Public policy

Disclosing harm from a healthcare delivery event

Background

Healthcare providers seek the best possible clinical outcomes for their patients. However, even with the best medical care, a patient's outcome may not be what was originally desired or anticipated. Unexpected changes in a patient's clinical condition most often reflect the worsening of the disease. Harm can also occur through the delivery of care itself, usually from the inherent risks of investigations and treatments. Sometimes, however, an event or circumstance results in unnecessary harm to the patient – this is called a harmful patient safety incident. Patient safety incidents result from system failures or issues in the performance of individual healthcare providers.

Patients expect to be informed about harm they have experienced, whatever the reason for it, and this information needs to be delivered in a caring manner. Effective communication with patients and the healthcare team can improve patient outcomes and satisfaction. Conversely, failures in communication may lead to patient harm, misunderstandings, complaints, and lawsuits.

Issues

Healthcare providers have an ethical, professional, and legal obligation to disclose harm from healthcare delivery to patients. The Canadian Medical Association’s Code of Ethics states physicians must "take all reasonable steps to prevent harm to patients; should harm occur, disclose it to the patient."1 In Québec, the Code of Ethics of Physicians states the doctor must "inform his patient or the latter’s representative of any incident, accident, or complication which is likely to have or has had a significant impact on his state of health or personal integrity."2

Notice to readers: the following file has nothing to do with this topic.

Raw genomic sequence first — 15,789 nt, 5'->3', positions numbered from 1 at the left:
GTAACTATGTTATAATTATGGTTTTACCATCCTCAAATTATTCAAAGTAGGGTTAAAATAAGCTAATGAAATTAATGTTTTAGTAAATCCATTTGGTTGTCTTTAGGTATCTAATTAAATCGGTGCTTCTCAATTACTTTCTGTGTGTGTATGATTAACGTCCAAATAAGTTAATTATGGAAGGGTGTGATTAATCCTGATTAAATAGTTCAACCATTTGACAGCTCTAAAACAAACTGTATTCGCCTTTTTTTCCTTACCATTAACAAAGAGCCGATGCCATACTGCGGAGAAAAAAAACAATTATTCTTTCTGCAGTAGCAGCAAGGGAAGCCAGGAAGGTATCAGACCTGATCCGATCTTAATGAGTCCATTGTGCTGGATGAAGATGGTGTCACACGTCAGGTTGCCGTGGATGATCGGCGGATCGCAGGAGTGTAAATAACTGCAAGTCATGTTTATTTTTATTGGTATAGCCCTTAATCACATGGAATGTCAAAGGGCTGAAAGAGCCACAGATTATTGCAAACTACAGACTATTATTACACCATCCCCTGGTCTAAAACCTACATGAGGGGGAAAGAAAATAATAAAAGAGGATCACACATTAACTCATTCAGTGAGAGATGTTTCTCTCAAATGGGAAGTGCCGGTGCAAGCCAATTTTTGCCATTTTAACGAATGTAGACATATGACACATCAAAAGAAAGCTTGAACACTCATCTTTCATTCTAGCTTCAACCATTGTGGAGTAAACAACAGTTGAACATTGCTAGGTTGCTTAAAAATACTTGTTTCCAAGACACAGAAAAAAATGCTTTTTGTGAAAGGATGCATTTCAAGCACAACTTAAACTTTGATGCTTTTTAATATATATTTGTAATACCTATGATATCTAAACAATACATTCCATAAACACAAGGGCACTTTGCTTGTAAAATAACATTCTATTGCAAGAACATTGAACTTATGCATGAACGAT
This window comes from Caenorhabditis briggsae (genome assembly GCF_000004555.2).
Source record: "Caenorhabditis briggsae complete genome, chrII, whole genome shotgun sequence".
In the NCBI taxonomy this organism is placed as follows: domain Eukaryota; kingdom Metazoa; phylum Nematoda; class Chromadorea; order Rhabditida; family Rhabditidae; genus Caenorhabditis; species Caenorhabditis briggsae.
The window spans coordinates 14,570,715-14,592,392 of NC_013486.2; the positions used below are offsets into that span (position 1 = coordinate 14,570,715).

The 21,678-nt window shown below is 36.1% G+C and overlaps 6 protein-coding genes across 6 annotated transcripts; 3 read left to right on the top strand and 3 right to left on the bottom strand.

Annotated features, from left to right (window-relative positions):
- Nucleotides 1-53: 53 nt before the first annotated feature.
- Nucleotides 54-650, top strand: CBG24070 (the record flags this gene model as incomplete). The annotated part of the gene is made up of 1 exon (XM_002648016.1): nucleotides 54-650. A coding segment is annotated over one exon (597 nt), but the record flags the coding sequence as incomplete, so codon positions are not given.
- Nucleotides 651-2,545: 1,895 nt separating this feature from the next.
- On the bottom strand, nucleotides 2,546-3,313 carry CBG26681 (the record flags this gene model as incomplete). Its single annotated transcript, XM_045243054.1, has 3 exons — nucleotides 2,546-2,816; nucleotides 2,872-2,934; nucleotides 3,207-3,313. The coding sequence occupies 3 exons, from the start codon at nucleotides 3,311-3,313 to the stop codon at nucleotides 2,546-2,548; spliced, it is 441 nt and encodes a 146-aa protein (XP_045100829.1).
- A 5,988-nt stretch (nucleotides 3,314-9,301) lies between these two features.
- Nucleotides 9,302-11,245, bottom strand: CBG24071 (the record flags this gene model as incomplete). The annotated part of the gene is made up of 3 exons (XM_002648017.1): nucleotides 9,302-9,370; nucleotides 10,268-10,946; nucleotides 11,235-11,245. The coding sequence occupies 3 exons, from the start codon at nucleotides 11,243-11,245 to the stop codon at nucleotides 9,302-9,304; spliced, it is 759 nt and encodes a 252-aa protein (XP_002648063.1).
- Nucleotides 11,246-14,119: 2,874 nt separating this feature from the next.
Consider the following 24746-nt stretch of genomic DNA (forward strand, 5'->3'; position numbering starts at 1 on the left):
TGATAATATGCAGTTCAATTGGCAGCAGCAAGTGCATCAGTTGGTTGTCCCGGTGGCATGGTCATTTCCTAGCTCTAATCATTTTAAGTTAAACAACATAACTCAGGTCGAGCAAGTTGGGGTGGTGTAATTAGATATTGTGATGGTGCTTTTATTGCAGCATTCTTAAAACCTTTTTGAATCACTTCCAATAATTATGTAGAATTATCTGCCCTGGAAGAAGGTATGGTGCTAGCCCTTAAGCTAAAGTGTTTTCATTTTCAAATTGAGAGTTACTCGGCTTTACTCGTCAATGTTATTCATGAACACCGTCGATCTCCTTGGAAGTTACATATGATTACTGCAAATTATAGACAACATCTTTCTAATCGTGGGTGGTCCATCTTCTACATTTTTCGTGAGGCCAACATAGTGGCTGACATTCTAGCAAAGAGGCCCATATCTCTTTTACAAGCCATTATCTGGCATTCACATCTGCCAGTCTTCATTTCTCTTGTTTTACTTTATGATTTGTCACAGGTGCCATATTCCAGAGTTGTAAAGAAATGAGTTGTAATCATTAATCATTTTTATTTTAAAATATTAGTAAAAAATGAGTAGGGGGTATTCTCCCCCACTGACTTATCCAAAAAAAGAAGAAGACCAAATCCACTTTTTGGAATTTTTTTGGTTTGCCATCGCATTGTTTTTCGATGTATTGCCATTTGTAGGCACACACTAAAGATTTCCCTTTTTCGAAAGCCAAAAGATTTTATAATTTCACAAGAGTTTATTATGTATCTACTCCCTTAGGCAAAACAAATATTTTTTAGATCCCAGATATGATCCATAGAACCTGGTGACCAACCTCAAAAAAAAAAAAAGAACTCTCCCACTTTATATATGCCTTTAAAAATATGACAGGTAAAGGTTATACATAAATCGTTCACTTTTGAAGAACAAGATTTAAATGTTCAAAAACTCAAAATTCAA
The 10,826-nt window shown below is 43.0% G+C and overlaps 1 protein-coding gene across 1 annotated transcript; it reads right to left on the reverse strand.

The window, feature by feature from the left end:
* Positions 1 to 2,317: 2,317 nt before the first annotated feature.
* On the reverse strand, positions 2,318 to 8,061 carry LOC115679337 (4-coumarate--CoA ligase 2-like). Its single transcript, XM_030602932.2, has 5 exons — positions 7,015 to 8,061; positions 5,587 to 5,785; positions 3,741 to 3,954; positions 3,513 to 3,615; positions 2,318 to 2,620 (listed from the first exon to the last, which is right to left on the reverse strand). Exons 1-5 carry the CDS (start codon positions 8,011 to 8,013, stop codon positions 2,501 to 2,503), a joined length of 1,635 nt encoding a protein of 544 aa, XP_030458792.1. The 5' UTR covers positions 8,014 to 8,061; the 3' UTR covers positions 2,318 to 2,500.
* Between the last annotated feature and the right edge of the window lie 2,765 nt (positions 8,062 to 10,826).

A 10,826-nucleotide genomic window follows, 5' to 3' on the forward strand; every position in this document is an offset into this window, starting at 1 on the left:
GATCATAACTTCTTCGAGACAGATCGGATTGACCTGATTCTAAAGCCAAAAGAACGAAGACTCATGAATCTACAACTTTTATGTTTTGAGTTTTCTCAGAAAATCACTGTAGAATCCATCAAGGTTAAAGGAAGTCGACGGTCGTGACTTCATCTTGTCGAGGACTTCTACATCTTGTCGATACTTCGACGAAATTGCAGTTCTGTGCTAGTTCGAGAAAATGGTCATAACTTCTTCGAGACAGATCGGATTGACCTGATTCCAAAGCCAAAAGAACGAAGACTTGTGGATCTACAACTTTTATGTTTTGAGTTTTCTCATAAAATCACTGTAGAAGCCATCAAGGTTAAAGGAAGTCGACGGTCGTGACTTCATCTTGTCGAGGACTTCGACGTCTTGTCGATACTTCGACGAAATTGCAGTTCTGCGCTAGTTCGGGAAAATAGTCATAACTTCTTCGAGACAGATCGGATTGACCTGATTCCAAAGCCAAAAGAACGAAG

While advances have been made in training physicians on how to disclose patient safety incidents to patients, ongoing support and guidance is needed. The Canadian Medical Protective Association (CMPA) has published information guiding physicians on how to meet the clinical, emotional, and information needs of patients if an unanticipated poor clinical outcome or patient safety incident has occurred. The CMPA offers practical suggestions to help communicate with patients and the patient's family in these circumstances. Physicians should also be familiar with and follow any relevant guidelines or standards regarding disclosure set out by their medical regulatory authority (College) or their healthcare institution.

Recommendations

The CMPA encourages members to disclose all patient safety incidents to patients and families. Patients should be informed about harm they have experienced, whatever the reason for it, and this information should be delivered in an effective and caring manner.

The CMPA has published the following resources on disclosure:

 


 

  1. Canadian Medical Association [Internet]. Code of Ethics, 2004. [cited 2016 Feb 8]. Available from https://www.cma.ca/Assets/assets-library/document/en/advocacy/policy-research/CMA_Policy_Code_of_ethics_of_the_Canadian_Medical_Association_Update_2004_PD04-06-e.pdf
  2. Collège des médecins du Québec [Internet]. “Code of ethics of physicians,” Article 56. [cited 2016 Feb 8]. Available from http://aldo.cmq.org/en/Partie%201/AspecDeonto/DevoirObligations/~/media/Files/ReglementsANG/cmqcodedeontoan.pdf

DISCLAIMER: The information contained in this learning material is for general educational purposes only and is not intended to provide specific professional medical or legal advice, nor to constitute a "standard of care" for Canadian healthcare professionals. The use of CMPA learning resources is subject to the foregoing as well as the CMPA's Terms of Use.